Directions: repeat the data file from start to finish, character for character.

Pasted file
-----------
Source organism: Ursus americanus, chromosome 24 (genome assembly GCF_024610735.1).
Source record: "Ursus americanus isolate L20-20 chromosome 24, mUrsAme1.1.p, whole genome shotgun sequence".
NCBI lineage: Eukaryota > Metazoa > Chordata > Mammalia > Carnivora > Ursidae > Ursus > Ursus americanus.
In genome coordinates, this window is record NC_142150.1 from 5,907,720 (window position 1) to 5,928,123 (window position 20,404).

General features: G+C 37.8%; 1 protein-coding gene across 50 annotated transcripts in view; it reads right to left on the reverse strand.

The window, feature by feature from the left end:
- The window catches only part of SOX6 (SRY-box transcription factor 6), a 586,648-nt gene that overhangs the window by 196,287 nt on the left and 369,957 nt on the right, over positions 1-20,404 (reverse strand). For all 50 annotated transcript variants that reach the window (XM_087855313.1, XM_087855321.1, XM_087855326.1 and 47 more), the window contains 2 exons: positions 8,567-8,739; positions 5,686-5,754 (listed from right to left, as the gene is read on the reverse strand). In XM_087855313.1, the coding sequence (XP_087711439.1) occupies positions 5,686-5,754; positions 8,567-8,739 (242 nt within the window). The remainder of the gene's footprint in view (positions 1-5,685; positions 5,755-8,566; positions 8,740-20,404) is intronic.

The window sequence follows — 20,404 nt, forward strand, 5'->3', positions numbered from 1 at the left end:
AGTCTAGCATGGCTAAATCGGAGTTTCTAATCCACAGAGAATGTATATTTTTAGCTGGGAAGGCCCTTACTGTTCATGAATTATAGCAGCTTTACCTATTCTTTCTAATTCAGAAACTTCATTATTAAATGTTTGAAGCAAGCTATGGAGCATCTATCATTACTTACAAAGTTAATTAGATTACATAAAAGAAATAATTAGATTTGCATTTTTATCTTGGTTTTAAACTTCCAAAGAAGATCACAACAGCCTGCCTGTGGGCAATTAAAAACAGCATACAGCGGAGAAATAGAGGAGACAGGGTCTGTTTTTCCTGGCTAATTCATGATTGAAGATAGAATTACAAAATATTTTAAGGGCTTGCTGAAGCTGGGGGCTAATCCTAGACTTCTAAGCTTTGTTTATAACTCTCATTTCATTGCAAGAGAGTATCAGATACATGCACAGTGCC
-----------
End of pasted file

Source organism: Ursus americanus, chromosome 24 (genome assembly GCF_024610735.1).
Source record: "Ursus americanus isolate L20-20 chromosome 24, mUrsAme1.1.p, whole genome shotgun sequence".
NCBI lineage: Eukaryota > Metazoa > Chordata > Mammalia > Carnivora > Ursidae > Ursus > Ursus americanus.
In genome coordinates, this window is record NC_142150.1 from 5,907,720 (window position 1) to 5,928,123 (window position 20,404).

General features: G+C 37.8%; 1 protein-coding gene across 50 annotated transcripts in view; it reads right to left on the reverse strand.

The window, feature by feature from the left end:
- The window catches only part of SOX6 (SRY-box transcription factor 6), a 586,648-nt gene that overhangs the window by 196,287 nt on the left and 369,957 nt on the right, over positions 1-20,404 (reverse strand). For all 50 annotated transcript variants that reach the window (XM_087855313.1, XM_087855321.1, XM_087855326.1 and 47 more), the window contains 2 exons: positions 8,567-8,739; positions 5,686-5,754 (listed from right to left, as the gene is read on the reverse strand). In XM_087855313.1, the coding sequence (XP_087711439.1) occupies positions 5,686-5,754; positions 8,567-8,739 (242 nt within the window). The remainder of the gene's footprint in view (positions 1-5,685; positions 5,755-8,566; positions 8,740-20,404) is intronic.

The window sequence follows — 20,404 nt, forward strand, 5'->3', positions numbered from 1 at the left end:
AGTCTAGCATGGCTAAATCGGAGTTTCTAATCCACAGAGAATGTATATTTTTAGCTGGGAAGGCCCTTACTGTTCATGAATTATAGCAGCTTTACCTATTCTTTCTAATTCAGAAACTTCATTATTAAATGTTTGAAGCAAGCTATGGAGCATCTATCATTACTTACAAAGTTAATTAGATTACATAAAAGAAATAATTAGATTTGCATTTTTATCTTGGTTTTAAACTTCCAAAGAAGATCACAACAGCCTGCCTGTGGGCAATTAAAAACAGCATACAGCGGAGAAATAGAGGAGACAGGGTCTGTTTTTCCTGGCTAATTCATGATTGAAGATAGAATTACAAAATATTTTAAGGGCTTGCTGAAGCTGGGGGCTAATCCTAGACTTCTAAGCTTTGTTTATAACTCTCATTTCATTGCAAGAGAGTATCAGATACATGCACAGTGCC